Walking like a penguin to avoid a trip to A&E is the latest advice from health bosses in the west of Scotland.

THe plea comes from NHS Greater Glasgow and Clyde - and comes just a day after people were urged not to come to an accident and emergency department in the area unless the situation is life-threatening.

The health board warned on Thursday that demand on accident and emergency services had become "unprecedented and unsustainable".

Bosses now say that adopting a 'penguin walk' is a safer way to get about in the cold weather as it could help keep you stable and minimise the risk of losing balance or slipping on the ice.

The call comes as A&Es face unprecedented pressure this winter due to COVID-19 and other factors which means A&Es are operating at well over normal capacity.

In the event of a slip, trip or fall which requires medical attention, the health board is advising the public to phone 111 for advice first, rather than going straight to A&E.

The board says that going to a minor injories unit (MIU) for treatment will help keep A&E departments available for urgent and life-threatening cases.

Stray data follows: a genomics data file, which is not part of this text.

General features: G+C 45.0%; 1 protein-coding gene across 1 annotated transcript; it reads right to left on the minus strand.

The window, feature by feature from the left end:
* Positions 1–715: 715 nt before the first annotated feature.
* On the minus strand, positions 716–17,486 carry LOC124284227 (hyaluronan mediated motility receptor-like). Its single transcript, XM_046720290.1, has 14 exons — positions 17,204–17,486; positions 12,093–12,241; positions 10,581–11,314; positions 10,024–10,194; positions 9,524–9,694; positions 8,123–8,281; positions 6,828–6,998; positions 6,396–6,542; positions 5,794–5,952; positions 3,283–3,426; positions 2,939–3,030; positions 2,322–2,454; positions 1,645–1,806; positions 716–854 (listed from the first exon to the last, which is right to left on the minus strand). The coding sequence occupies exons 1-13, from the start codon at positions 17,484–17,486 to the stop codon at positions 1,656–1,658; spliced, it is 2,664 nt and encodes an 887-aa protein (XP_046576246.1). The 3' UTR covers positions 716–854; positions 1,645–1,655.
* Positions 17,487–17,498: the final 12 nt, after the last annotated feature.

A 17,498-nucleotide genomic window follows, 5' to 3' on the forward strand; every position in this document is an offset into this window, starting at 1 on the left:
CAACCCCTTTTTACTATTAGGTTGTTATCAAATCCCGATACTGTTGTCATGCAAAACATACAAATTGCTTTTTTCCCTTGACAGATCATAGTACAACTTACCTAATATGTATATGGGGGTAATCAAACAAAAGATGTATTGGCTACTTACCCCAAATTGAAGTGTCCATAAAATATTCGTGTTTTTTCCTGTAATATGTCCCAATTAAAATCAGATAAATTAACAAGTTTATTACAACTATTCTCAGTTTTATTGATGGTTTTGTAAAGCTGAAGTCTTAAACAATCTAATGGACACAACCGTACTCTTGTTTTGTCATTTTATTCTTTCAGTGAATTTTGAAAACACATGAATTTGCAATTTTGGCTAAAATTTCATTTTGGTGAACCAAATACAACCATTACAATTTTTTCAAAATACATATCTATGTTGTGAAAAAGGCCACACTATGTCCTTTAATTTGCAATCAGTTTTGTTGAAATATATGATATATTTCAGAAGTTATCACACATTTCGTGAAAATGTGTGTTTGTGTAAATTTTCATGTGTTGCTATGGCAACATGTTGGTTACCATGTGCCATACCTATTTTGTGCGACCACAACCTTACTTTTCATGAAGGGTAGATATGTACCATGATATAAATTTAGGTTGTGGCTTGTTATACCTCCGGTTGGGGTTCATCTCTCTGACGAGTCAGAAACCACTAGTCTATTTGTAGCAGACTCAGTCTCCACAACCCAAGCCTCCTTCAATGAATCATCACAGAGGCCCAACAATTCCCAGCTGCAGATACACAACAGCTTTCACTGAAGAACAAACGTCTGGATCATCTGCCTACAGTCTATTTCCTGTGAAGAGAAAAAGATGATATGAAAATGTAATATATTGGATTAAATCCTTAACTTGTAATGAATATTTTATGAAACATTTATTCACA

Linda de Caestecker, director for public health at NHS Greater Glasgow and Clyde said: “During winter months, the most common accidents that result in injury are slips, trips and falls. While most result in only minor bumps and bruises, thousands of people are admitted to hospitals each year with related injuries.

“While it might seem silly to walk or waddle like a penguin, in the context of the wintry conditions we’re seeing today, penguins know best.

"If you find yourself out and about in icy conditions, adopting the penguin stance is a really effective way to move without falling. It’ll keep you safe and could help you avoid a trip to an MIU.

“During this time we should also make sure we’re supporting our elderly family members and neighbours by making trips on their behalf to avoid them having to go out in the ice.”

For more information visit the NHSGGC website.